Grandpa Woody never ran out of room in his recliner, showing hospitality by letting us crawl up in his lap, and pile along the arms of that poor, dilapidated chair. I remember him trying to watch a little black and white toaster oven sized TV, upgraded with the additional technology of aluminum foil covering the rabbit ears. Whatever was showing on the screen usually just looked like a snowstorm, because of the poor reception. It wouldn’t have mattered if the picture had been crystal clear, because our heads would have been blocking his view anyway.
I never once remember him complaining. He’d patiently let us play with his astonishingly long earlobes, but those weren’t nearly as fascinating as the round ball near the bend of his elbow. When his shirt sleeves were rolled up, exposing his tanned arms, I liked to wiggle that lump back and forth in circles. I remember asking him once what that mysterious thing was. He told me he’d swallowed a marble as a kid. I swallowed that story as gospel truth and didn’t clue in that it was some kind of cyst until I was in my twenties – finally realizing our intestines aren’t designed to divert foreign objects into our limbs. It’s a wonder I didn’t swallow a marble myself since Grandpa Woody’s was so fun to play with.
Anyway, looking back at two of the people I’ve loved best, I can see that they went through seasons when they didn’t feel “Useful” like they wanted to, and all I can say is, I’m so glad they could no longer do what they liked, because I would have missed so much if they’d been in mission-mode, instead of sitting still, taking time to tell stories, and laugh, and sit quietly, with nowhere to rush off to.
A verse in the Bible that has been on my heart a long time is Romans 8:28, “And we know that all things work together for good to them that love God, to them who are the called according to his purpose.”
I’m seeing that when our plans for how to be “Useful” fail, God still has purpose for each of us. Getting frustrated, or fighting against the reality of our situations doesn’t get us very far. I’ve been learning more and more, sometimes it’s best not to hold too tightly to my To Do List. Sometimes sitting still is the most “Useful” thing I can do in a day, especially if it’s with someone who isn’t moving very fast.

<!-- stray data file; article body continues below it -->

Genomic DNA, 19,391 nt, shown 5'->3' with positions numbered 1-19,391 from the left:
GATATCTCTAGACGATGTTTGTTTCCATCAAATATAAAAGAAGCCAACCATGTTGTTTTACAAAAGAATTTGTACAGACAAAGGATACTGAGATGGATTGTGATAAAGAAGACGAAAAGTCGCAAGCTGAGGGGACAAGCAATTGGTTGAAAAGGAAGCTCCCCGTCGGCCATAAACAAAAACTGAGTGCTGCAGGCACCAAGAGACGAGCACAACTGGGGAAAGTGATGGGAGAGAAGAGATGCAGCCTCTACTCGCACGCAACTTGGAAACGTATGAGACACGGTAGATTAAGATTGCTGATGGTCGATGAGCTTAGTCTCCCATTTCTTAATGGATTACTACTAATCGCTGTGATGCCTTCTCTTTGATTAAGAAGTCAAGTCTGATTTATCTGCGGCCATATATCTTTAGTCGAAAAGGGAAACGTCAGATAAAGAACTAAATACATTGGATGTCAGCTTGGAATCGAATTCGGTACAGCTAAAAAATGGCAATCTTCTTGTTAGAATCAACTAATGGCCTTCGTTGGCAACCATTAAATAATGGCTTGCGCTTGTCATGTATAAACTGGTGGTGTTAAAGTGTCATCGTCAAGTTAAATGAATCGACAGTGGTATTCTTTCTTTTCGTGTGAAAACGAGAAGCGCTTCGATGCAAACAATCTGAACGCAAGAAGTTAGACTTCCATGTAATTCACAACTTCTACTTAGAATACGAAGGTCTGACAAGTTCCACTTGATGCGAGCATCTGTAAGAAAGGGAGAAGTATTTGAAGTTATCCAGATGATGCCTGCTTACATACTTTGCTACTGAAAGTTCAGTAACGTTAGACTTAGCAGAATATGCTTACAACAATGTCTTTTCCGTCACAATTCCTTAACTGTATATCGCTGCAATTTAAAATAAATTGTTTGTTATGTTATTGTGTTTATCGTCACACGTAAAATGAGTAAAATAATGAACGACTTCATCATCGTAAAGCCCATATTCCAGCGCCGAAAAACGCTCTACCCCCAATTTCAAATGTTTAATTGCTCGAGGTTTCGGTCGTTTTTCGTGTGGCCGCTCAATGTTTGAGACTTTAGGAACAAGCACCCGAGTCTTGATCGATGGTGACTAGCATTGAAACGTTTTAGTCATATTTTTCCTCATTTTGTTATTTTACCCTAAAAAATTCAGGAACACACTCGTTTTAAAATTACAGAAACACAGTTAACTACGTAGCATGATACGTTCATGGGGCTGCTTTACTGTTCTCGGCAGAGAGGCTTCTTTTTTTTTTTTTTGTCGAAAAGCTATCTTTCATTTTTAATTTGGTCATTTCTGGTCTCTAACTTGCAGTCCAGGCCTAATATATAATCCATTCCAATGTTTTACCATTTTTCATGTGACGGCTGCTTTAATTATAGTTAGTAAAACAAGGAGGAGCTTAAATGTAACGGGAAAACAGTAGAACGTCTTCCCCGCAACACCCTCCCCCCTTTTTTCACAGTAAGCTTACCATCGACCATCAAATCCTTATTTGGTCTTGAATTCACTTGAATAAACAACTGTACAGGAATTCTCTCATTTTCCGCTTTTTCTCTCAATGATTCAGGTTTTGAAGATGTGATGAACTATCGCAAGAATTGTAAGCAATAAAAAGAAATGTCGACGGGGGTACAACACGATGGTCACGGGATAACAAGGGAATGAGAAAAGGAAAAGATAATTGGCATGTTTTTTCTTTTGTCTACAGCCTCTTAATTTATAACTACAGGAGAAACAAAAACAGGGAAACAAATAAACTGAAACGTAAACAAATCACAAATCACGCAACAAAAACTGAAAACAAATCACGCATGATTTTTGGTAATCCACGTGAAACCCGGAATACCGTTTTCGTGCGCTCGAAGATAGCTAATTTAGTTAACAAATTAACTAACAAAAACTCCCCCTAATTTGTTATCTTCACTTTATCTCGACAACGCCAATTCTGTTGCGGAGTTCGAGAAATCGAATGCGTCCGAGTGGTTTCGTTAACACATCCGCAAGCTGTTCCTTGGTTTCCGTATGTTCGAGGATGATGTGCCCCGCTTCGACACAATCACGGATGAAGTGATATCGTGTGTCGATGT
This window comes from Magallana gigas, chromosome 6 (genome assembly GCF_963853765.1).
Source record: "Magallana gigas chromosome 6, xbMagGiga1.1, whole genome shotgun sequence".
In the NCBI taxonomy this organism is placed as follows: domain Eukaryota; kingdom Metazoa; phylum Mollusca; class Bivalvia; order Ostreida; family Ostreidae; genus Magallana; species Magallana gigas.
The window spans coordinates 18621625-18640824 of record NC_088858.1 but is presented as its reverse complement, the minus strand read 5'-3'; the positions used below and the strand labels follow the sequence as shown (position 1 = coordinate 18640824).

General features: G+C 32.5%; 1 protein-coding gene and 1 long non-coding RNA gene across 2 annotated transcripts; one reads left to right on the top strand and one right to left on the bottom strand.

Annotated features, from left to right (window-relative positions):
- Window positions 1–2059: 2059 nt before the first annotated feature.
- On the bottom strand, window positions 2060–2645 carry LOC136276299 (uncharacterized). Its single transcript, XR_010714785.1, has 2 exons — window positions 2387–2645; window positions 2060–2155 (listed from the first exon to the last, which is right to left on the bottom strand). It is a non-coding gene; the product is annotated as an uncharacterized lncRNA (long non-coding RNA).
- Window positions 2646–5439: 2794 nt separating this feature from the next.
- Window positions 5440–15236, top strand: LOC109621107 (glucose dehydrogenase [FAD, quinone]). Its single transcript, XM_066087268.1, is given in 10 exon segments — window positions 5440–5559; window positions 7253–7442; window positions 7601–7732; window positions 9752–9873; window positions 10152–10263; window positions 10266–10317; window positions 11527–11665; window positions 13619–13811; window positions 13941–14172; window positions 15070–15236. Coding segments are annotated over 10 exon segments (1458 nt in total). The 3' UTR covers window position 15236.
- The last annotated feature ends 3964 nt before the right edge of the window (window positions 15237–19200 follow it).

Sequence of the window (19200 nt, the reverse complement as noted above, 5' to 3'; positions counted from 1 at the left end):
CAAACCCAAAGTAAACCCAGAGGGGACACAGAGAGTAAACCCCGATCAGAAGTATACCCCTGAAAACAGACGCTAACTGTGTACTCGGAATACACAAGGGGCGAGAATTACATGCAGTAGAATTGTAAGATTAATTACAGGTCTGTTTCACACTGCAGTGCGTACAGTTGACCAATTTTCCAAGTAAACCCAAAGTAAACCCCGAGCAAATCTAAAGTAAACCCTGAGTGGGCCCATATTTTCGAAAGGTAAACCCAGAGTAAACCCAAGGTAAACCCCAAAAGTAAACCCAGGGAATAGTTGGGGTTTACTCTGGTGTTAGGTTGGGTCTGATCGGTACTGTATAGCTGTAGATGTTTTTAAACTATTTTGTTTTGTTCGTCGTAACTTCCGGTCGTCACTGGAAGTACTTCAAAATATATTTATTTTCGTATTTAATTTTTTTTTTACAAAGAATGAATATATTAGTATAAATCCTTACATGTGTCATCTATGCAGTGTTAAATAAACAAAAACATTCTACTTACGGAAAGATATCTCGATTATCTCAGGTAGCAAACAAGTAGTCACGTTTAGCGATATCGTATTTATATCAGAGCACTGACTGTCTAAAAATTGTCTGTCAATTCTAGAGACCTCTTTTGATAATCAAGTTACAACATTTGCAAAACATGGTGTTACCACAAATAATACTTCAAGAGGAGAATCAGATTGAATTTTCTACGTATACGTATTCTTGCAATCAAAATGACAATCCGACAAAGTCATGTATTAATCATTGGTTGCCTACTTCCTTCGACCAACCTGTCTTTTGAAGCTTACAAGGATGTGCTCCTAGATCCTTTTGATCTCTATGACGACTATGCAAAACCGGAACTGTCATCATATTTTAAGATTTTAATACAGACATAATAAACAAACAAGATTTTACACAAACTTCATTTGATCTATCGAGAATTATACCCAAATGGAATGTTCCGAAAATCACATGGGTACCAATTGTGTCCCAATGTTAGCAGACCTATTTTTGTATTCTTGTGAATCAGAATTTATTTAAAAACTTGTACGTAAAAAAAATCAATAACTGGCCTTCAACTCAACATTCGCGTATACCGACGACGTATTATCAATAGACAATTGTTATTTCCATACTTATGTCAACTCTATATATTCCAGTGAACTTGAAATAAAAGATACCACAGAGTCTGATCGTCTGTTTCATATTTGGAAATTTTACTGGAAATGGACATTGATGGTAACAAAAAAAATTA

That phrase “all things” sticks out to me – “all things work together for good” – even old age, sickness, pancreatic cancer, and To Do Lists that never quite get done. The main thing is to keep loving God through it all, and watch to see how His purposes are fulfilled when we most fear everything around us is just falling apart.
I know that my mom still has a To Do List that she keeps wishing she could get done.
She wants to sew.
She wants to wash the windows.
She wants to work in the yard.
She wants to write Thank You notes.
She wants to clean out closets.
She wants to do all sorts of thing.
Mostly she ends up just sitting still.
A lot of times she ends up telling stories.
We almost always end up laughing.
I have to say, I like it.
There are still things to get done:
It’s often a team effort to get her Cheerios assembled in the morning.
Getting dressed doesn’t always happen.
As for a shower, well, she probably doesn’t want her hit or miss hygeine schedule disclosed on CaringBridge…
She keeps saying she ought to be getting something done.
I imagine she doesn’t feel “Useful”.
But I think someday I will look back on this season as some of my favorite times with her.
It hasn’t been easy, but I’m grateful we’ve gotten this time together.
She’s “Useful” to have around.
- My mom just informed me that Useful is in Missouri – so that’s fitting, since I guess we can find something “Useful” even in a state that sounds like “Misery”.
*To read more on my mom’s cancer journey from the beginning, or share it, please click below: